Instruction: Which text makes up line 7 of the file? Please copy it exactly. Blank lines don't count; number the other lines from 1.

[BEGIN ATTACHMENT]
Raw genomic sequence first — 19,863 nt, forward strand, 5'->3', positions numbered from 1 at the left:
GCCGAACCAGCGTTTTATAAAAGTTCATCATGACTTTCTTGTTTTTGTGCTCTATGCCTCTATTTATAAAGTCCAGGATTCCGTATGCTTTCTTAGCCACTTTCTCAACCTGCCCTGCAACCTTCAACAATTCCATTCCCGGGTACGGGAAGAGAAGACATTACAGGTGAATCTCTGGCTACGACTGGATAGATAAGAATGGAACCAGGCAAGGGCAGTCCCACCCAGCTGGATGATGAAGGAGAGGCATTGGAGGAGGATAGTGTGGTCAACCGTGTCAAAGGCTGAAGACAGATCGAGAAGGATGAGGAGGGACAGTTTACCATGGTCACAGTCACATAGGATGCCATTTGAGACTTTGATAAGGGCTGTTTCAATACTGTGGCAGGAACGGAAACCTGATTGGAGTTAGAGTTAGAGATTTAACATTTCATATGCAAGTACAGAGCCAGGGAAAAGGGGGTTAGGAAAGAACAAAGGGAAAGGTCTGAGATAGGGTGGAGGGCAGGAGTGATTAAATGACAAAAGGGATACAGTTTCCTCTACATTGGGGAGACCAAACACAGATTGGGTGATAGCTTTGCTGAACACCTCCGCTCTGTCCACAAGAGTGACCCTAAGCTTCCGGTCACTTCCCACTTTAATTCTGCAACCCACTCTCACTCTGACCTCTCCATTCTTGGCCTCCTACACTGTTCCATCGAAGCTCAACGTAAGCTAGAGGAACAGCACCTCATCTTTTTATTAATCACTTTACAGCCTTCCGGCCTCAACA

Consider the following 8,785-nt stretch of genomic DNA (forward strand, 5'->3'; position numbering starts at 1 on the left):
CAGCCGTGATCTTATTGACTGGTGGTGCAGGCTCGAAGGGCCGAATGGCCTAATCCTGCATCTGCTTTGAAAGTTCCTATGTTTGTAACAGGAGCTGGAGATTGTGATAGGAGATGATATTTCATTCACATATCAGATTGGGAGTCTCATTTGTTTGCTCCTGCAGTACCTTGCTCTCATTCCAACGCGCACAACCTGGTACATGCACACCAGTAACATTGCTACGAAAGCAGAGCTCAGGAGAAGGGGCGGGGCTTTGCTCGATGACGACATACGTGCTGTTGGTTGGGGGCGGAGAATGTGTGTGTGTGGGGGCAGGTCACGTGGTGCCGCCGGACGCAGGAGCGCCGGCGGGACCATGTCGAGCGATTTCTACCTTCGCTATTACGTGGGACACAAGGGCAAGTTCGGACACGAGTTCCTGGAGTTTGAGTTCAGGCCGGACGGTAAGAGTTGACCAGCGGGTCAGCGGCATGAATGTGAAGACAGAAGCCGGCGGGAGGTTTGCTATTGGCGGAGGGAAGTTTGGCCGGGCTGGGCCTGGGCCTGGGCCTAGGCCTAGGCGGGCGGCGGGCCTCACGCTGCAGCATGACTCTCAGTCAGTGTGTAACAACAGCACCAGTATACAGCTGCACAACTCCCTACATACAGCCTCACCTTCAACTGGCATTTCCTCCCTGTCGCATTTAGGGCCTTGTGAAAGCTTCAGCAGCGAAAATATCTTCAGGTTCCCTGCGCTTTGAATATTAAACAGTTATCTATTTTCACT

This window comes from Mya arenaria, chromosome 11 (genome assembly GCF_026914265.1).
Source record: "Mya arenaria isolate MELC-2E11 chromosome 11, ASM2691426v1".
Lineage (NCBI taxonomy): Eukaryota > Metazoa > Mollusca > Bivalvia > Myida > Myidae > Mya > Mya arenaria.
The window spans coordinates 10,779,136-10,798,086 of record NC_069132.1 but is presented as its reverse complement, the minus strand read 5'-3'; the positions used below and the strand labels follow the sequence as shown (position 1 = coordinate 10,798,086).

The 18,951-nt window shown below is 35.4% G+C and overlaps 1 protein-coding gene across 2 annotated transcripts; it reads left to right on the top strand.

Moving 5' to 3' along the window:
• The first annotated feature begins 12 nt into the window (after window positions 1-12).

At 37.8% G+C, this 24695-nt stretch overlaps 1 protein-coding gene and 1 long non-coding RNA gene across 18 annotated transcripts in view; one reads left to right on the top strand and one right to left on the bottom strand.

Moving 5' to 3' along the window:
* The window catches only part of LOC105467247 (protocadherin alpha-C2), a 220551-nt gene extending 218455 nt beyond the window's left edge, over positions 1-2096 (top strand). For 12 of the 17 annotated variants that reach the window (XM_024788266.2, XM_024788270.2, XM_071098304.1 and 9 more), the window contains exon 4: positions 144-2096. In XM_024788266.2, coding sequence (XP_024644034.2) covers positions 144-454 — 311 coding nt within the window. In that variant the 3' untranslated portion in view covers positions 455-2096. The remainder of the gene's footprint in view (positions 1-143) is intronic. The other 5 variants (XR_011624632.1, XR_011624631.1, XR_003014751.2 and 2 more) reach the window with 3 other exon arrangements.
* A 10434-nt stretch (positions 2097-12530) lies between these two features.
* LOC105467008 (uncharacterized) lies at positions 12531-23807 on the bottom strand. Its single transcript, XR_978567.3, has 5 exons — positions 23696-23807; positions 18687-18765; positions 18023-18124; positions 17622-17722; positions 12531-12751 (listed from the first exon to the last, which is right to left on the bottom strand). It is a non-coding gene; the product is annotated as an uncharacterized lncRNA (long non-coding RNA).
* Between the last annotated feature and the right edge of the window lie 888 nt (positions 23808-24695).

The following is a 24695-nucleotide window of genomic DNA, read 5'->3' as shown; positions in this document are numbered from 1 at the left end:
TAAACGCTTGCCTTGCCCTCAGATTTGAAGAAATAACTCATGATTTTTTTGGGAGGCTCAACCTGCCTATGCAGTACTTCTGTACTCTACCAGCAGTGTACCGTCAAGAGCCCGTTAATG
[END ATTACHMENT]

Lineage (NCBI taxonomy): Eukaryota > Metazoa > Mollusca > Bivalvia > Myida > Myidae > Mya > Mya arenaria.